Outside experts have long suspected that the damaged reactors are leaking water, because of the very high levels of radioactive caesium still being found in samples of fish taken near the plant.

"High readings of radiation were detected from the soil [ground] of the turbine building. We are very sorry for causing concerns to many people, and especially we deeply apologise to the people of Fukushima," a company spokesman said.

Plant officials believe a leak is possible because the underground water levels in suspected areas fluctuate according to tide movements and rainfall, he added.

The Japanese government says it is taking the issue seriously.

"The ministry of trade, economy and industry was instructed to act promptly to prevent contaminated water from leaking to the ocean," Chief Cabinet Secretary Yoshihide Suga told a news conference on Tuesday.

Since 2011, the plant has seen a series of water leaks and power failures.

Earlier this month, a sharp increase in radioactive caesium was detected in groundwater 25 metres (82ft) from the sea.

In June, radioactive water was also found to be leaking from a storage tank.

Experts say years of work lie ahead before the problems at the plant can be fully contained.

http://www.bbc.co.uk/news/world-asia-23419325?goback=%2Egde_2530360_member_260808614

Offline Marlin

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Re: Japan's Nukes Following Earthquake
« Reply #797 on: Aug 10, 2013, 07:00 »
   This originally came from Pravda (Truth) I'll let you be the judge. Best to be informed about the information that the nuclear naïve have read. I saw this picture on Facebook with the title of this article it did not take long to find the source.
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Fukushima: Pacific Ocean poisoned, millions at risk!



Bad news from Fukushima. Over two years since the nuclear explosion which wrecked the facility after the 2011 earthquake and tsunami, the Pacific Ocean is being poisoned daily with lethal doses of highly toxic substances. This has been going on for over two years and according to some analysts, millions of people are at risk. Including in the USA.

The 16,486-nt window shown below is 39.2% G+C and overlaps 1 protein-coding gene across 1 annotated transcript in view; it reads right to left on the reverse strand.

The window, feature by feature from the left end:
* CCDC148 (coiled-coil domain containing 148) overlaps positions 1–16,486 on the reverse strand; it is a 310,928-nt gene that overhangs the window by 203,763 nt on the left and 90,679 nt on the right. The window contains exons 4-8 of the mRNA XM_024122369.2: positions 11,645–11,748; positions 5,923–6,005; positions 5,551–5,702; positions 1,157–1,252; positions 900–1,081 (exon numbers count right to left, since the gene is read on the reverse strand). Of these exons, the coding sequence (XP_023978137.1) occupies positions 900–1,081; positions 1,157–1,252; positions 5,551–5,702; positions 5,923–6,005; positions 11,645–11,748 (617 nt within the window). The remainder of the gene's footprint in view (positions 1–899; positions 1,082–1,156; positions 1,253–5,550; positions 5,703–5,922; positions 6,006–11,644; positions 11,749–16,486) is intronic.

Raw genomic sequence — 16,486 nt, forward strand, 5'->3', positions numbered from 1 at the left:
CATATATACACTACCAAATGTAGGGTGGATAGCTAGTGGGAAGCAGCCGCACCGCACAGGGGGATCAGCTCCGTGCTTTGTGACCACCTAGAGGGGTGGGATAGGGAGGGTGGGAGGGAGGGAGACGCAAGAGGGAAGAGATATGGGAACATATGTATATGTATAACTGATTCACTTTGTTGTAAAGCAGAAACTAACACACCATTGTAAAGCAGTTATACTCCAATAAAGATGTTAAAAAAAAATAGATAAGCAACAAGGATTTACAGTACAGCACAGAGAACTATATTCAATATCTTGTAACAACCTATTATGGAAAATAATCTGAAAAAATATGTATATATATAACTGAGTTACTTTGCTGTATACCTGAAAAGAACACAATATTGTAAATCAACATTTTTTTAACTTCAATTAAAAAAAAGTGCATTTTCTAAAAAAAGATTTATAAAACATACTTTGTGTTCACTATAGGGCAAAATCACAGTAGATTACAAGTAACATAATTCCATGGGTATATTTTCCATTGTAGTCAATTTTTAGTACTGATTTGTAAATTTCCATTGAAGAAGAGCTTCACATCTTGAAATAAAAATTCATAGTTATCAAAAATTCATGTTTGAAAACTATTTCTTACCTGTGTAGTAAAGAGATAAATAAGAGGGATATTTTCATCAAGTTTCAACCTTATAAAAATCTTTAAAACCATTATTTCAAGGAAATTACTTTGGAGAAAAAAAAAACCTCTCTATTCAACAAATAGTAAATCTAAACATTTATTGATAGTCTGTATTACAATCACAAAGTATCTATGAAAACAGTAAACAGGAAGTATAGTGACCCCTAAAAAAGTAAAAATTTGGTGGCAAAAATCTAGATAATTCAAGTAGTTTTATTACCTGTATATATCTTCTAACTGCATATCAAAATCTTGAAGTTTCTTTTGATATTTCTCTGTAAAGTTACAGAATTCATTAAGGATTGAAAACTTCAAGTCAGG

Michael Snyder is among many researchers investigating the tonnes of toxic waste pouring every single day from Fukushima for some 750 days, and it continues, every single second of every minute of every day, week and month. In his article “Radioactive Water From Fukushima Is Systematically Poisoning The Entire Pacific Ocean” published originally in the website The Truth on August 6, 2013, he claims that “a massive amount of highly radioactive water is escaping into the Pacific Ocean from the ruins of the destroyed Fukushima nuclear facility in Japan.”

The article identifies tritium, cesium and strontium as the toxic substances pouring into the Pacific Ocean and being spread far and wide by ocean currents, rain and wind. Due to the fact that these substances are toxic and are almost certainly in the food chain, then people consuming contaminated Pacific seafood are probably already contaminated and possibly have rising levels of toxicity building up inside them.

Let us see what the operator of the plant, TEPCO, or   Tokyo Electric Power Company,  has to say. On Monday the operator admitted that since May 2011, between twenty and forty trillion becquerels of radioactive material have poured into the Pacific Ocean. So much for the official line that the contaminated water was contained in the holding tanks under the plant.

It gets worse. There is a developing emergency situation at one of the reactors and it is spinning out of TEPCO's control: Japan's Nuclear Regulatory Authority has confirmed that radioactive material has breached a security barrier. In other words, TEPCO has lost control of the situation.